With the ongoing turmoil and unstable South Asia, Pakistan always needs to keep the upgraded weaponry in its stock. It has successfully conducted the test of the surface-to-surface ballistic missile Shaheen-III. A successful test of the same missile was conducted in January 2021. It has a range of 2,750 km, meaning it can reach up to the farthest point in India’s northeast and Andaman and the Nicobar Islands. According to ISPR, “The test flight was aimed at the re-validating various design and technical parameters of the weapon system.”
Pakistan today conducted successful flight test of Shaheen-III surface to surface ballistic missile. The test flight was aimed at revalidating various design and technical parameters of the weapon system. pic.twitter.com/WHmjPGZobZ
— DG ISPR (@OfficialDGISPR) April 9, 2022
The development began in the early 2000s in response to Agni III. In 2025, it was successfully tested. It had a range of 2750 km and had the capability of reaching into Middle Eastern parts of North Africa. According to the former DG SPD, “This missile reaches Indian islands so that India cannot use them as strategic bases to establish a second-strike capability.”
It is made of the solid-fuel system as compared to the Ghauri program which is primarily based on the liquid-fuel system. It surpasses the range of Shaheen-II, so far the longest-range missile to be launched by the military. It is solid-fuelled and equipped with Post-Separation Altitude Correction (PSAC) system. It suited the Solid fuel for rapid response capabilities, while the PSAC feature provides it the ability to adjust the warhead trajectory for greater accuracy and evading anti-ballistic missile defence systems. It has a range of 2,750 Km which means it can reach the farthest point in India’s northeast, Andaman, and the Nicobar Islands.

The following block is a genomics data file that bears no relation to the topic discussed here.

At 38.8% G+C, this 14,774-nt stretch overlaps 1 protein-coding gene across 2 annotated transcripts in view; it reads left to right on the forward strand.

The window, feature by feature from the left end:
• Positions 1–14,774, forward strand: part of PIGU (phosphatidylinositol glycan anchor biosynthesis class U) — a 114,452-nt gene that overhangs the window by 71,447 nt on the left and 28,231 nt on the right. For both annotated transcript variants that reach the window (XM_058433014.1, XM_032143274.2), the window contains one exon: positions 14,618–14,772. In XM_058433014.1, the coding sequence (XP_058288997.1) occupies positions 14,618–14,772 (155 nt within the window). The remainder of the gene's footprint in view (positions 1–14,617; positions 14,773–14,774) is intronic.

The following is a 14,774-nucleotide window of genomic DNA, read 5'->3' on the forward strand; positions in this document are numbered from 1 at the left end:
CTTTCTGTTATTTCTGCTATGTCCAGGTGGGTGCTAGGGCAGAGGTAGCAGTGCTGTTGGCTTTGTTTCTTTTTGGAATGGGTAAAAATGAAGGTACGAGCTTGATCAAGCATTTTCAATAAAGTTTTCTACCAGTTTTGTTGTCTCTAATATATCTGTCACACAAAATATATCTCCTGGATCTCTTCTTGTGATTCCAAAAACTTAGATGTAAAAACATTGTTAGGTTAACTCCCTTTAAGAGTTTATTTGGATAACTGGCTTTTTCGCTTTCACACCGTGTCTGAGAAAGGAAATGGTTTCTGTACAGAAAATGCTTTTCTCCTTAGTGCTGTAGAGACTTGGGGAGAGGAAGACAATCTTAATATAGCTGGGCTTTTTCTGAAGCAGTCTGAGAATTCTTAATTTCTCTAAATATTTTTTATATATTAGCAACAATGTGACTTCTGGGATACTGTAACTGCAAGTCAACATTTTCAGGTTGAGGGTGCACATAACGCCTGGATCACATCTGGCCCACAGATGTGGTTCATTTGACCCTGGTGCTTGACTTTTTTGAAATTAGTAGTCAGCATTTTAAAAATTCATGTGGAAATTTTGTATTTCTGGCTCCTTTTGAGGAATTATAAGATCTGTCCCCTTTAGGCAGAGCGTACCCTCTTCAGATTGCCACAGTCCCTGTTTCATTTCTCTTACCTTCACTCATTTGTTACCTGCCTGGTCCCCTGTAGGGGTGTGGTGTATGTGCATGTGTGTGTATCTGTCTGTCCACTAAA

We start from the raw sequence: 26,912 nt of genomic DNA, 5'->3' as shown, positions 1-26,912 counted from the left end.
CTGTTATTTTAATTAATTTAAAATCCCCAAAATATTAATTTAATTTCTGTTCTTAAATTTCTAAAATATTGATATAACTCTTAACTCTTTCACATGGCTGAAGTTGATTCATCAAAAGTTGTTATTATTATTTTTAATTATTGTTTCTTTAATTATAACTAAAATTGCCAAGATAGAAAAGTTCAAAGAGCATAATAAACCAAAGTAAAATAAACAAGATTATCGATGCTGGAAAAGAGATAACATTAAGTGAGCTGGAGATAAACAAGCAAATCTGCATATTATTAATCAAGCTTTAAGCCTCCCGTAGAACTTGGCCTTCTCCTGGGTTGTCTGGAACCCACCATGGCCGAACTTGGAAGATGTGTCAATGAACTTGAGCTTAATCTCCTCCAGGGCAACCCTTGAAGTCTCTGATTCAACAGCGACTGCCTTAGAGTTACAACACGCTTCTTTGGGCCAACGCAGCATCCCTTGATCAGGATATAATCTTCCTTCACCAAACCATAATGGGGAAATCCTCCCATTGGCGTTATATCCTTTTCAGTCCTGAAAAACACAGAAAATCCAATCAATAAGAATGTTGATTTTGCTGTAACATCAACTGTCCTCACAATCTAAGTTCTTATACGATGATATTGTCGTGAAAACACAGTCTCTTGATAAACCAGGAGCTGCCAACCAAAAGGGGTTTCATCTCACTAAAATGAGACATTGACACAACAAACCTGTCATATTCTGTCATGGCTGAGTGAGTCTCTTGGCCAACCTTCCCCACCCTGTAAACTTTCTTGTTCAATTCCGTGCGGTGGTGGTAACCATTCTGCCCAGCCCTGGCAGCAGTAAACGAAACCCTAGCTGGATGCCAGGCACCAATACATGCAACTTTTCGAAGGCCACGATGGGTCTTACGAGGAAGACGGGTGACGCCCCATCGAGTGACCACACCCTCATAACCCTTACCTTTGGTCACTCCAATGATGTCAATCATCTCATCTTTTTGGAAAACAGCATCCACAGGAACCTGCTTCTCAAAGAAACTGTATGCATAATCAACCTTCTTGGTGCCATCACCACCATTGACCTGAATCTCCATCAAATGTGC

According to the nuclear and military strategists, “Shaheen-III has a range greater than that of any other missile system in-service with Pakistan. Earlier testings of Shaheen-III had the maximum range of about 2,500km, which meant it can reach all parts of India, even the northeastern and eastern frontier.”
Mansoor Ahmad, a faculty member of Strategic studies at the Quaid-i-Azam University, said, “Pakistan’s military, however, is not interested in a “tit-for-tat” arms race with India,” and speculated that developmental work may be under progress to make missile capable of delivering multiple warheads which would make them harder to defend against. Pakistan would later test the Ababeel missile with this capability.
According to Dr. Farrukh Saleem, a political scientist, “Pakistan seems to aim at competing with India, and Pakistan’s aims seem to revolve around the creation of credible deterrence, and a credible deterrence is bound to strengthen strategic stability.
Nadeem Zaki Manj, General of Strategic Plans Division (SPD) Lieutenant General congratulated the scientists and engineers on achieving excellence in the domain of cruise missile technology. He also expressed his full confidence that this test would further strengthen Pakistan’s strategic deterrence.